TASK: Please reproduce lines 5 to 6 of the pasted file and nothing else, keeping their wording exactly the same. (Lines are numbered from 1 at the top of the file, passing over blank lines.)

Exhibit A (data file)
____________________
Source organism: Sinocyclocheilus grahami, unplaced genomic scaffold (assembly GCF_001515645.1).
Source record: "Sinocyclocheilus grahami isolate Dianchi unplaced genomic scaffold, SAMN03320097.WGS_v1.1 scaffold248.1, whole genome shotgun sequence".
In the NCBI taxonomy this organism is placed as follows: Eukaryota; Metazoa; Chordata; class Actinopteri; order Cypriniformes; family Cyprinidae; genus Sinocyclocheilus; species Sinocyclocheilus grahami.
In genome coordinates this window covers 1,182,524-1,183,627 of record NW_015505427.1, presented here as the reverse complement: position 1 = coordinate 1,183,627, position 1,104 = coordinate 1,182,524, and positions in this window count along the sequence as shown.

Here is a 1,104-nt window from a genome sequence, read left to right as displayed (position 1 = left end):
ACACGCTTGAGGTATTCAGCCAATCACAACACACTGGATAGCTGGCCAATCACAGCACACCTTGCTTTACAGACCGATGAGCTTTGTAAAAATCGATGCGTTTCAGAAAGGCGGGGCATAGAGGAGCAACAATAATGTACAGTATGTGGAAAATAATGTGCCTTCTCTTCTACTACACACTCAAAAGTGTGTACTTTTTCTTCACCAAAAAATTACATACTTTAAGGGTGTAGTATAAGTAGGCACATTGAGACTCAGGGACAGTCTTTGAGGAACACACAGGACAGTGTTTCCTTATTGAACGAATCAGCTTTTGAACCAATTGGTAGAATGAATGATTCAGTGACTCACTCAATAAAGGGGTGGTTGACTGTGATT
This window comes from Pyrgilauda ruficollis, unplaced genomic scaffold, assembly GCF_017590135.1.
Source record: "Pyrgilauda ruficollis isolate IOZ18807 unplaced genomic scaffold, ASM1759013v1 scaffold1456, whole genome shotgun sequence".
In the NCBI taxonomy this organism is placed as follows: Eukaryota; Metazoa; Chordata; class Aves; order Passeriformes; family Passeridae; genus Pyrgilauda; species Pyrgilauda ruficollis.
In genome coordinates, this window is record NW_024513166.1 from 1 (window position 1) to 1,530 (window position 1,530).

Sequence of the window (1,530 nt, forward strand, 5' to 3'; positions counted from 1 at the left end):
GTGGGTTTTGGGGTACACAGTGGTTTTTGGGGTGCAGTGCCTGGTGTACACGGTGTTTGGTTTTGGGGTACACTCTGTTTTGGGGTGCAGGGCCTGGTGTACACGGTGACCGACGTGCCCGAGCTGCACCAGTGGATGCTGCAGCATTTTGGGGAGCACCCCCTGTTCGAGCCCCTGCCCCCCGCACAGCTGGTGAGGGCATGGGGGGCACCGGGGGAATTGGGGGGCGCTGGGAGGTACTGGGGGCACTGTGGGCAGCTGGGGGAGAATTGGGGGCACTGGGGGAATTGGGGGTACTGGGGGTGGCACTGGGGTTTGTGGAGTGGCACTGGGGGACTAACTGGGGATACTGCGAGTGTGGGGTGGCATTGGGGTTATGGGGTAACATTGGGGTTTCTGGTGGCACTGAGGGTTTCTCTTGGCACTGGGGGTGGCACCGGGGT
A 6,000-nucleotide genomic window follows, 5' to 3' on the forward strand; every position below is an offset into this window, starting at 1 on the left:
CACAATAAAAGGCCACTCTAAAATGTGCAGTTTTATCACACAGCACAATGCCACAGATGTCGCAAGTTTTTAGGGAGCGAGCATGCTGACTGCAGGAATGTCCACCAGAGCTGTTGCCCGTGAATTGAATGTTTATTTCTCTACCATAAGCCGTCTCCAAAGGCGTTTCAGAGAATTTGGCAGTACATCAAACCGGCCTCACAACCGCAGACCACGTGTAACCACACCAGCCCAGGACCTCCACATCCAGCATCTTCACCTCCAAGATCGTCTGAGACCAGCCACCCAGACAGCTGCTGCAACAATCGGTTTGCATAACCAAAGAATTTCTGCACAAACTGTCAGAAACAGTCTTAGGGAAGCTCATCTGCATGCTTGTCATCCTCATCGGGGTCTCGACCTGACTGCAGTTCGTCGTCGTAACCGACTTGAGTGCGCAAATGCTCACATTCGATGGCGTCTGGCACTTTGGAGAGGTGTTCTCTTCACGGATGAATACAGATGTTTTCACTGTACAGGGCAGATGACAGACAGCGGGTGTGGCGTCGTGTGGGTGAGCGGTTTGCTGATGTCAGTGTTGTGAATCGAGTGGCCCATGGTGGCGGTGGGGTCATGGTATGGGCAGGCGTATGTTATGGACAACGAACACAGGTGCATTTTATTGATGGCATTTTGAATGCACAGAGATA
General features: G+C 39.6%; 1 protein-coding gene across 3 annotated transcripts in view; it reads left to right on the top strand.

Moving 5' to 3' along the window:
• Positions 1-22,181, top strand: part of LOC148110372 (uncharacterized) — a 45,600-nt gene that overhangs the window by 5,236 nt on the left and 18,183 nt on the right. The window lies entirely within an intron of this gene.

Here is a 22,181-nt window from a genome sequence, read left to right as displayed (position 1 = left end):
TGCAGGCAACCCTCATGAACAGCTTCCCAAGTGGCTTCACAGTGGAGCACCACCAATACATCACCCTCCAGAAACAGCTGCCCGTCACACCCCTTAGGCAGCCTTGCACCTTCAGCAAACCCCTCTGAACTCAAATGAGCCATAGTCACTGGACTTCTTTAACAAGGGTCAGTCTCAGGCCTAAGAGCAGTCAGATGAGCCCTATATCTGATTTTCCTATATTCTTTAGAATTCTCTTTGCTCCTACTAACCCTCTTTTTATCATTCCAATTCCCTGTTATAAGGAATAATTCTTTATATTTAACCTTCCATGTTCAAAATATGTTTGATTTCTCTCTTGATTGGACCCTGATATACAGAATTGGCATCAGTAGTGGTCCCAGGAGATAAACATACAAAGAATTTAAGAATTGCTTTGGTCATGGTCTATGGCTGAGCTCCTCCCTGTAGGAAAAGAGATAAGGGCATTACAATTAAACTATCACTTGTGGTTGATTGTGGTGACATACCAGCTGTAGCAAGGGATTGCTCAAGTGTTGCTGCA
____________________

Here is a 1,104-nt window from a genome sequence, read left to right as displayed (position 1 = left end):
ACACGCTTGAGGTATTCAGCCAATCACAACACACTGGATAGCTGGCCAATCACAGCACACCTTGCTTTACAGACCGATGAGCTTTGTAAAAATCGATGCGTTTCAGAAAGGCGGGGCATAGAGGAGCAACAATAATGTACAGTATGTGGAAAATAATGTGCCTTCTCTTCTACTACACACTCAAAAGTGTGTACTTTTTCTTCACCAAAAAATTACATACTTTAAGGGTGTAGTATAAGTAGGCACATTGAGACTCAGGGACAGTCTTTGAGGAACACACAGGACAGTGTTTCCTTATTGAACGAATCAGCTTTTGAACCAATTGGTAGAATGAATGATTCAGTGACTCACTCAATAAAGGGGTGGTTGACTGTGATT